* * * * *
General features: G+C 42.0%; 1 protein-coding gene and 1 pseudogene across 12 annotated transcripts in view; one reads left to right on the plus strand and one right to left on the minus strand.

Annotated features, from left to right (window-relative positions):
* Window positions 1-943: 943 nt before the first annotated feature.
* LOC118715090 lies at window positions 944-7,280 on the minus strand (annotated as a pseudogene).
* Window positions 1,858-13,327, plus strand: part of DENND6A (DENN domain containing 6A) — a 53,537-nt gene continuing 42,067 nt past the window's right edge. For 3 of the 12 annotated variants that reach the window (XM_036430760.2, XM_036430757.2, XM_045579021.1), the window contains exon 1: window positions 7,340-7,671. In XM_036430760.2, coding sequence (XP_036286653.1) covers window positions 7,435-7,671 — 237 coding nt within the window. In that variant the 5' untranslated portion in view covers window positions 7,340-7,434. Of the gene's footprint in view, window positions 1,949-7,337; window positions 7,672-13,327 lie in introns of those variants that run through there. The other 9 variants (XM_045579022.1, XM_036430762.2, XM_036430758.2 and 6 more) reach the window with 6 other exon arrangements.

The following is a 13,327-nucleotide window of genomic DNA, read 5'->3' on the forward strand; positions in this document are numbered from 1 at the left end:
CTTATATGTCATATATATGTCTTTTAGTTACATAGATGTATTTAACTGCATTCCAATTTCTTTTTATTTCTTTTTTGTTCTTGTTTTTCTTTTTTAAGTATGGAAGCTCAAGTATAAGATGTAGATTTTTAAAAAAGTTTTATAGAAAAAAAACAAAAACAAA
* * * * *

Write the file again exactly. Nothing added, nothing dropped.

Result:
General features: G+C 42.0%; 1 protein-coding gene and 1 pseudogene across 12 annotated transcripts in view; one reads left to right on the plus strand and one right to left on the minus strand.

Annotated features, from left to right (window-relative positions):
* Window positions 1-943: 943 nt before the first annotated feature.
* LOC118715090 lies at window positions 944-7,280 on the minus strand (annotated as a pseudogene).
* Window positions 1,858-13,327, plus strand: part of DENND6A (DENN domain containing 6A) — a 53,537-nt gene continuing 42,067 nt past the window's right edge. For 3 of the 12 annotated variants that reach the window (XM_036430760.2, XM_036430757.2, XM_045579021.1), the window contains exon 1: window positions 7,340-7,671. In XM_036430760.2, coding sequence (XP_036286653.1) covers window positions 7,435-7,671 — 237 coding nt within the window. In that variant the 5' untranslated portion in view covers window positions 7,340-7,434. Of the gene's footprint in view, window positions 1,949-7,337; window positions 7,672-13,327 lie in introns of those variants that run through there. The other 9 variants (XM_045579022.1, XM_036430762.2, XM_036430758.2 and 6 more) reach the window with 6 other exon arrangements.

The following is a 13,327-nucleotide window of genomic DNA, read 5'->3' on the forward strand; positions in this document are numbered from 1 at the left end:
CTTATATGTCATATATATGTCTTTTAGTTACATAGATGTATTTAACTGCATTCCAATTTCTTTTTATTTCTTTTTTGTTCTTGTTTTTCTTTTTTAAGTATGGAAGCTCAAGTATAAGATGTAGATTTTTAAAAAAGTTTTATAGAAAAAAAACAAAAACAAA